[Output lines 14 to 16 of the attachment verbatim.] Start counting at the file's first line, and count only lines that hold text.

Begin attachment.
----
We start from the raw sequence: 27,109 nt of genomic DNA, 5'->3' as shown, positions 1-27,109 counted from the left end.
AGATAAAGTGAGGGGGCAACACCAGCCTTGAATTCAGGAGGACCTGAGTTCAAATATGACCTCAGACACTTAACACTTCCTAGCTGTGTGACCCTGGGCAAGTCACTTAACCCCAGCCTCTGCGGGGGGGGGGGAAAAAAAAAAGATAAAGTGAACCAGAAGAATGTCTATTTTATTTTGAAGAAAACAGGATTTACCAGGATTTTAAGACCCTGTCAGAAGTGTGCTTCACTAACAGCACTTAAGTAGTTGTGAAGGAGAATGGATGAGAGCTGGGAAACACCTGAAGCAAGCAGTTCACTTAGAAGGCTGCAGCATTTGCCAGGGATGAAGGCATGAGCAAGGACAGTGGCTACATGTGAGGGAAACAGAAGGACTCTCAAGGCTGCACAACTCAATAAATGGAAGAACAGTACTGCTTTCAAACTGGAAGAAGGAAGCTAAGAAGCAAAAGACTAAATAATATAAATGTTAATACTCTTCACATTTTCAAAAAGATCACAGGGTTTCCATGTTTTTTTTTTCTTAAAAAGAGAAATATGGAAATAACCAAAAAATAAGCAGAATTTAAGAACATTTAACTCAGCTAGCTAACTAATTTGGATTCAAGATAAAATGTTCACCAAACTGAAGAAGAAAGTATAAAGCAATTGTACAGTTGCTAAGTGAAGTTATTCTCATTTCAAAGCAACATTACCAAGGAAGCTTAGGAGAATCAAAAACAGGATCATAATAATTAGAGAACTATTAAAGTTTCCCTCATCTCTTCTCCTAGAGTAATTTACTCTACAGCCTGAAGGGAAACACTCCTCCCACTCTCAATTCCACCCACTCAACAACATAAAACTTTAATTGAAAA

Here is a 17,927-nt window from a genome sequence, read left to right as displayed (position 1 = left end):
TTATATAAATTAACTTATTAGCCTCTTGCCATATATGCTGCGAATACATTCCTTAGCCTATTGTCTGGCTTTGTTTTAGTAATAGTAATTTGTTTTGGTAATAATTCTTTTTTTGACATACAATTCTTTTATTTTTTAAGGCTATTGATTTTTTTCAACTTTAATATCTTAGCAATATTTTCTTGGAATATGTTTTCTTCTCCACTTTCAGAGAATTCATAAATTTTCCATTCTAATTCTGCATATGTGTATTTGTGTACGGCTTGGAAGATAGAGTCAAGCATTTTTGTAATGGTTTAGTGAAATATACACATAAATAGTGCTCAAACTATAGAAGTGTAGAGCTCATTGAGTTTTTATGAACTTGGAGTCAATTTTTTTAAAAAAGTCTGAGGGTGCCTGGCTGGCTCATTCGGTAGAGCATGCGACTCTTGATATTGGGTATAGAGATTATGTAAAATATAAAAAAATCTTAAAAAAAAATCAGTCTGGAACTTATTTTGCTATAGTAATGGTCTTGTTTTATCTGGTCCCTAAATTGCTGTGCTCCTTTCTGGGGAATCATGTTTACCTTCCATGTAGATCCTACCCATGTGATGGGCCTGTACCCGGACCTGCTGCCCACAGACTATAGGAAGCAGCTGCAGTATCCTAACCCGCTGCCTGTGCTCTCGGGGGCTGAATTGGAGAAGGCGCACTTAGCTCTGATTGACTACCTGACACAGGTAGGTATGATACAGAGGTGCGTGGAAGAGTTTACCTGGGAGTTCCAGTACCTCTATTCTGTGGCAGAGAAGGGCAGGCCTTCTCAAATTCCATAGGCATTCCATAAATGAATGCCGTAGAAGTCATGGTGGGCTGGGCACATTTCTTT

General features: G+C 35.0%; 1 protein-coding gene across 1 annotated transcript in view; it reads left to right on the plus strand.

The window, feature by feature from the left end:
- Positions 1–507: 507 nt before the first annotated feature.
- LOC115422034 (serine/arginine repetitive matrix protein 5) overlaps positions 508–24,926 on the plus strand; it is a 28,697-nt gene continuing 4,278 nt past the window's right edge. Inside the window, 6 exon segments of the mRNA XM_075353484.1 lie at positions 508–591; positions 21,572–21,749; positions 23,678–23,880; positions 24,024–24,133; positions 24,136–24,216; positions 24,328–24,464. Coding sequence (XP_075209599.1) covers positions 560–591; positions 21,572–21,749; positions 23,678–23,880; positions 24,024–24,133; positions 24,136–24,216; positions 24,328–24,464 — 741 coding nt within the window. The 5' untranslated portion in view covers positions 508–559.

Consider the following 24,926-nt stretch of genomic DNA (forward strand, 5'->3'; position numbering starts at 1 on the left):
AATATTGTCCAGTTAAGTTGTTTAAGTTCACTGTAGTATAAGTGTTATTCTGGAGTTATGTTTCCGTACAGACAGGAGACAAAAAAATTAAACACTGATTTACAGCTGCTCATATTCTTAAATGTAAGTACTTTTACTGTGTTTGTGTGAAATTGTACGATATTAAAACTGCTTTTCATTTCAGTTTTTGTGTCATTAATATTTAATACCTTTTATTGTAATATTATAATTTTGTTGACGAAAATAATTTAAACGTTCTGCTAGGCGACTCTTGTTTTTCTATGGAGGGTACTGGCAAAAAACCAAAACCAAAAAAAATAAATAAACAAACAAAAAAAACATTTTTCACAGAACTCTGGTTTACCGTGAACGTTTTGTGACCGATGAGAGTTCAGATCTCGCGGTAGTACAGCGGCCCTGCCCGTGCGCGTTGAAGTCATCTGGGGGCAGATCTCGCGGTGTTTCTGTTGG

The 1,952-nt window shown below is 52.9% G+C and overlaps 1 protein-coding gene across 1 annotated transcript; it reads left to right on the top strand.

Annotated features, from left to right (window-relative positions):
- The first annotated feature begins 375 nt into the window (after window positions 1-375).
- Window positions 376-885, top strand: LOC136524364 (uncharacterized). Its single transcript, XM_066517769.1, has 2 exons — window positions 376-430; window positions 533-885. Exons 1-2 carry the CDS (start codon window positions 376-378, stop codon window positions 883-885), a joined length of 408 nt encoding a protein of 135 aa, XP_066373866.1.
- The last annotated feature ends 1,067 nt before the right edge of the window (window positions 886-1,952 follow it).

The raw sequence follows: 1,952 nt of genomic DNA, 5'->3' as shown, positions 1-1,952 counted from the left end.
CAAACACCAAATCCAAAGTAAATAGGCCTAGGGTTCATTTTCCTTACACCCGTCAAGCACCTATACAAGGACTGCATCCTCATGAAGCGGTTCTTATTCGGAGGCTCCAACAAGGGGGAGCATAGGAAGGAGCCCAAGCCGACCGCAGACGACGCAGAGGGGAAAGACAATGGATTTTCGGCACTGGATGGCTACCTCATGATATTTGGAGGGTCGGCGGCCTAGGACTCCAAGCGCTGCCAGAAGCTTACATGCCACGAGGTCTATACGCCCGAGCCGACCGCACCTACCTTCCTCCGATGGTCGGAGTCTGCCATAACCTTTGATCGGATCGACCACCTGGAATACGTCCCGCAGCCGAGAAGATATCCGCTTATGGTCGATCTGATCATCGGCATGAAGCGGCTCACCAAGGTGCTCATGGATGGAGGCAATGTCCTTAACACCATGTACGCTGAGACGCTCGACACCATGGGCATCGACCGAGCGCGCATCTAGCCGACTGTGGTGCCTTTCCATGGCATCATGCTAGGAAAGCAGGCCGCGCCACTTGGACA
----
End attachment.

- Window positions 376-885, top strand: LOC136524364 (uncharacterized). Its single transcript, XM_066517769.1, has 2 exons — window positions 376-430; window positions 533-885. Exons 1-2 carry the CDS (start codon window positions 376-378, stop codon window positions 883-885), a joined length of 408 nt encoding a protein of 135 aa, XP_066373866.1.
- The last annotated feature ends 1,067 nt before the right edge of the window (window positions 886-1,952 follow it).

The raw sequence follows: 1,952 nt of genomic DNA, 5'->3' as shown, positions 1-1,952 counted from the left end.